Figure 3 shows part of a chromatogram taken from VOCs at 1 µg/L with FID (top) and ECD (bottom) detection. Whereas benzene, 1,1,1-trichloroethane and trichloroethene are clearly visible at this concentration in the FID chromatogram, the signal intensity for chloroform, tetrachloromethane and bromodichloromethane is much lower. In contrast, with ECD detection the corresponding signals for the latter three compounds are much more pronounced. A correlation between sensitivity increase and number of halogen atoms in the compound becomes evident when comparing the response of the dichlorinated, trichlorinated and tetrachlorinated substances.
With the chosen detectors, it is possible to monitor VOCs down to trace level concentrations. The concentrations summarized in table 1 are the lowest levels measured for the respective compounds with the target peak showing a response with a signal-to-noise ratio (S/N) greater than 3. Based on universal detection capabilities of the FID, all 12 compounds can be detected, whereas the ECD is only capable of detection of 10 compounds, while giving no response for benzene and vinyl chloride. The remaining 10 compounds show higher responses compared to FID, leading to lower limits of detection for these substances on ECD. The lowest concentrations measured with ECD were up to a thousand times lower than concentrations measured with the FID (see table 1).
Are these low levels really needed? Official regulations such as the European drinking water directive Council Directive 98/83/EC set the limits for target compounds that may affect the quality of water intended for human consumption. This directive sets the maximum allowed levels of benzene and 1,2-dichloroethane at 1.0 µg/L and 3.0 µg/L respectively . In the case of benzene, the limit is easily met with FID detection. For 1,2-dichloroethane, in contrast, the detection limit of the FID is not sufficient to fulfill the requirements of the directive. Using ECD detection, the lowest level measured is 10 times lower, easily meeting the directive.
Additionally, calibration for the VOCs was performed from the lowest level with S/N higher than 3 upwards, leading to a linear regression R2 of greater or equal to 0.999, with the exception of 1,1-dichloroethene for ECD and dibromochloromethane and 1,4-dichlorobenze for FID showing R2 of 0.998.
The chromatogram of the BTEX standard solution is shown in figure 4. It consists of five well separated peaks. The isomers p- and m-xylene are eluting together, o-xylene is eluting separately as the last compound.
For all BTEX compounds, the lowest concentration measured showing a response with S/N higher than 3 was 1 µg/L. The signal-to-noise ratios obtained at this level as well as the corresponding retention times are shown in table 2. Based on the lowest level of 1 µg/L, a 5-level calibration curve was created for all BTEX compounds. All resulting curves showed an R² of 0.9998.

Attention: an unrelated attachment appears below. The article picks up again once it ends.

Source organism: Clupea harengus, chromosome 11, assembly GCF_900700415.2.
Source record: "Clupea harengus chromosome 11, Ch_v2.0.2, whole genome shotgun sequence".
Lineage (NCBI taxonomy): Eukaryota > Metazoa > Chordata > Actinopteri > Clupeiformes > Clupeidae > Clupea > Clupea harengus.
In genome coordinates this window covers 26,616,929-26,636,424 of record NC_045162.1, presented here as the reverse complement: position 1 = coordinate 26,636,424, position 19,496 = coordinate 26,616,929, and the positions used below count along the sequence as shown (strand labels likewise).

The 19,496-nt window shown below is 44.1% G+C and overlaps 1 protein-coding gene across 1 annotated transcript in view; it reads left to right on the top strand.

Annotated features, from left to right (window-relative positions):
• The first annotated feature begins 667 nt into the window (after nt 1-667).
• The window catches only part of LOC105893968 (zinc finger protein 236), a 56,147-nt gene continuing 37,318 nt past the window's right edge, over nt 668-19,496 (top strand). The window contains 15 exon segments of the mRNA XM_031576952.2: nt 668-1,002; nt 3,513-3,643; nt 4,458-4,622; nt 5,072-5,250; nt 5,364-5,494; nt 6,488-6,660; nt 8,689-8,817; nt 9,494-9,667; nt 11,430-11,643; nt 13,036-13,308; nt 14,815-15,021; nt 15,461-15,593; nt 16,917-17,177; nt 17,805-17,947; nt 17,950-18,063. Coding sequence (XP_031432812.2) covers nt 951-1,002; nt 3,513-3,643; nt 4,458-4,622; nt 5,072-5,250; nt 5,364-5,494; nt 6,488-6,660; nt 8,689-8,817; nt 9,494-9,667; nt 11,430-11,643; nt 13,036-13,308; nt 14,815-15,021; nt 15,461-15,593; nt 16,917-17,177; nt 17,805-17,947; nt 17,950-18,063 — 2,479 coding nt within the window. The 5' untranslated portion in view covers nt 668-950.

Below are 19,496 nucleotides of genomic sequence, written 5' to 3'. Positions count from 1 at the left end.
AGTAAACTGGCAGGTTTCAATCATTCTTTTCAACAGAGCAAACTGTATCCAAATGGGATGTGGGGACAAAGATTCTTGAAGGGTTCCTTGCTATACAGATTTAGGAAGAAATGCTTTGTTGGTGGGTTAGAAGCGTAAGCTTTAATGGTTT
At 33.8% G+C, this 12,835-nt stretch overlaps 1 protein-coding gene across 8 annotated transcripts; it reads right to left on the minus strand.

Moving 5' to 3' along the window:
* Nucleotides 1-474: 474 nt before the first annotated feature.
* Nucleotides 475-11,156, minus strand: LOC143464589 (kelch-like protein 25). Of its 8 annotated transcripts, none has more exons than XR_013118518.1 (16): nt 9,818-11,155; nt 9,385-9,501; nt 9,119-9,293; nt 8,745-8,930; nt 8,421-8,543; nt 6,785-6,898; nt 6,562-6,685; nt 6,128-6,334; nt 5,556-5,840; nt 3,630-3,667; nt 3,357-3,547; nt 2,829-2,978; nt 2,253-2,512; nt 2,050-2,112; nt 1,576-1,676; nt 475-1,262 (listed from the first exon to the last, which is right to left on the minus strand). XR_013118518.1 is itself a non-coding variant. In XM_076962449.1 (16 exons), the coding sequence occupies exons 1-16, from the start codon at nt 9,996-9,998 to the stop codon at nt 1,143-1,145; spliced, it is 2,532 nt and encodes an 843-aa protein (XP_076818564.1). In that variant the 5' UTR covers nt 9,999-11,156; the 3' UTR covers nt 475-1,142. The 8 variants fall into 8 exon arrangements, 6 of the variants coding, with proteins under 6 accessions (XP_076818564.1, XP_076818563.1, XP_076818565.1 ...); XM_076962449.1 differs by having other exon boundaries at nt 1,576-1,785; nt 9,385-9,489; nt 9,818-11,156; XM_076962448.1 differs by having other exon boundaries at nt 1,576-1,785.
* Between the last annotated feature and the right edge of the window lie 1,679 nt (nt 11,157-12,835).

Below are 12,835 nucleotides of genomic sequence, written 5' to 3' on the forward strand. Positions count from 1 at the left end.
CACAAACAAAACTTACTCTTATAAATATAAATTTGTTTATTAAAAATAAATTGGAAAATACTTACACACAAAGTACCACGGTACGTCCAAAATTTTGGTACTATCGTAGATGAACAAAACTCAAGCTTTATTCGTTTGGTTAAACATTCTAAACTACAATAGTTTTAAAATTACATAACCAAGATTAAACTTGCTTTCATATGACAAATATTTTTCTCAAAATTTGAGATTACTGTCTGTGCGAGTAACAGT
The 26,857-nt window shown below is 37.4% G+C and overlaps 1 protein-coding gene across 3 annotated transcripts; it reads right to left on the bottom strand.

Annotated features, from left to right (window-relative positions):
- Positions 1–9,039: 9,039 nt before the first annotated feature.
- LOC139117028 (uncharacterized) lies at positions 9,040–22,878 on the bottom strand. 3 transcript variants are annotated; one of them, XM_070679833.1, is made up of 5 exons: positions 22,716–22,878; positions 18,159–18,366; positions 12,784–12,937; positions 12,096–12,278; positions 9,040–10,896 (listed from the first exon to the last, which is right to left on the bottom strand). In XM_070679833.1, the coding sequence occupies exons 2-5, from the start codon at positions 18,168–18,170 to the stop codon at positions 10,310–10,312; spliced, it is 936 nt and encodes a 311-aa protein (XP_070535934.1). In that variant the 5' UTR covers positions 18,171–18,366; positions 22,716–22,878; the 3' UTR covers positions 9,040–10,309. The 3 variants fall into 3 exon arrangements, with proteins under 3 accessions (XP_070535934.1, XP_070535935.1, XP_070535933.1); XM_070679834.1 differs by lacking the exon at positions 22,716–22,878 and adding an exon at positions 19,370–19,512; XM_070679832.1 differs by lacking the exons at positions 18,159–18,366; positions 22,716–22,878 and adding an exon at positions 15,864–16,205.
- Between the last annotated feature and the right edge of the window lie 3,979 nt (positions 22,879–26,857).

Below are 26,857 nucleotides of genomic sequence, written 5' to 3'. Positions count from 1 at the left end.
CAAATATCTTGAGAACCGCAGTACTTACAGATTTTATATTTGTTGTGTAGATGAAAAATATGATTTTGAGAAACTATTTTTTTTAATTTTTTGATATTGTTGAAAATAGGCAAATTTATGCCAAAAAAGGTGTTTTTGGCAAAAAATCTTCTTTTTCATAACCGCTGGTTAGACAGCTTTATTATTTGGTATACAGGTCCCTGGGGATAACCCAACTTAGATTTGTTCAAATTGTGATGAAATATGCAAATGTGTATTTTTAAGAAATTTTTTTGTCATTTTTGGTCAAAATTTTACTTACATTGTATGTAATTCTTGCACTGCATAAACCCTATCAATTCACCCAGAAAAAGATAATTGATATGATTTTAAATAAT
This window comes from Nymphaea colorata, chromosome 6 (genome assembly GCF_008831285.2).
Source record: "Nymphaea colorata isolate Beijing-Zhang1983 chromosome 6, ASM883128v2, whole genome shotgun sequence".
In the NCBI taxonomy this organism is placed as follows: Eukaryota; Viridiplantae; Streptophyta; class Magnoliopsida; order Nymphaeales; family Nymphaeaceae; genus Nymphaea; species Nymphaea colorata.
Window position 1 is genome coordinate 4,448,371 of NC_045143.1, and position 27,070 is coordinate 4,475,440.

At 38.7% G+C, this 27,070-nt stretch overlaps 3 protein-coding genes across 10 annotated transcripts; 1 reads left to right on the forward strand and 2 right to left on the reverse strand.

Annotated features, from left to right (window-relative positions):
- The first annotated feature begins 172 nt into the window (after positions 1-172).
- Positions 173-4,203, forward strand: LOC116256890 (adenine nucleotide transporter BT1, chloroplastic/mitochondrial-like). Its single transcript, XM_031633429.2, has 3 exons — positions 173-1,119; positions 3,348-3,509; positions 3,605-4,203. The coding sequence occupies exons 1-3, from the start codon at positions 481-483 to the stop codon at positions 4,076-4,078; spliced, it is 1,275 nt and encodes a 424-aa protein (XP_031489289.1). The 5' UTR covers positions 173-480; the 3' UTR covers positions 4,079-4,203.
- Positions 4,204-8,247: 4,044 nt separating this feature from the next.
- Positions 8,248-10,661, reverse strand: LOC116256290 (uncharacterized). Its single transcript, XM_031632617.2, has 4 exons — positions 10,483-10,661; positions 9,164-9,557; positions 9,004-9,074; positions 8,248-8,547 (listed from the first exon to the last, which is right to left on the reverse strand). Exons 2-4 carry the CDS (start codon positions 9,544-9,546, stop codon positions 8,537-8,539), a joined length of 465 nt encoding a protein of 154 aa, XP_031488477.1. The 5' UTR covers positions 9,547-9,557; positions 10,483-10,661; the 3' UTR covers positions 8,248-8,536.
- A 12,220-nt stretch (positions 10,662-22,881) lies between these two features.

with hydrogen as carrier gas
Helium is still the most common carrier gas for GC analysis. But limited availability and increasing prices make users search for alternatives. Hydrogen is a valuable alternative as it is lower in cost than helium and, as a gas with a flat Van Deemter curve, provides great separation in a wide linear velocity range . This enables shorter analysis times when using hydrogen as carrier gas. In this work the time-saving potential was investigated on the example of the already short analysis of BTEX. When using helium, the linear velocity of the carrier gas was chosen to be 45 cm/s, whereas with hydrogen the value was increased to 60 cm/s, combined with an adjusted oven temperature program.
This led to a shorter analysis time as shown in figure 5 comparing the chromatograms of the standard mixture at 10 µg/L measured with helium (pink) and hydrogen (black). o-Xylene is elutin as the last compound at a retention time of 7.8 minutes with helium as carrier gas. Using hydrogen, it elutes more than 1.5 minutes earlier at 6.1 minutes, leading to an analysis time shortened by 22 %. The shorter analysis time did not compromise separation efficiency, as seen when comparing the resolution between peak 3 and 4 which is 2.6 with helium and 2.5 with hydrogen. Comparison of the detection limits of measurements with helium shows that no loss of sensitivity could be observed.
The combination of FID and ECD detection makes it possible to meet the detection limits given by regulations for volatile target substances in water and wastewater analysis. Whereas FID detects all VOC and BTEX target compounds, ECD only sees the halogenated substances but provides very low detection limits down to 0.0005 µg/L for several components. GC systems with headspace sampling allow sensitive analysis of water samples without the need for time-consuming sample preparation. Additional time saving can be realized using hydrogen as carrier gas, reducing chromatographic runtime even for the already short analysis of BTEX by more than 20%.
 A Technical Guide for Static Headspace Analysis Using GC, Restek, 2000
 European Council Directive 98/83/EC
 H.-J. Hübschmann, Handbook of GC-MS, Wiley-VCH, 2015
Leonie Jaeckle currently studies for her Master’s degree in applied chemistry at the Hochschule Niederrhein University of Applied Sciences in Krefeld, Germany. She develops gas chromatography applications as a working student for Shimadzu Europa in Duisburg, Germany.
Rebecca Kelting holds a doctorate degree in chemistry from the Karlsruhe Institute of Technology (KIT), Germany. She works as a GC and GCMS product specialist for Shimadzu Europa in Duisburg, Germany, currently focusing on gas chromatographic application and product support.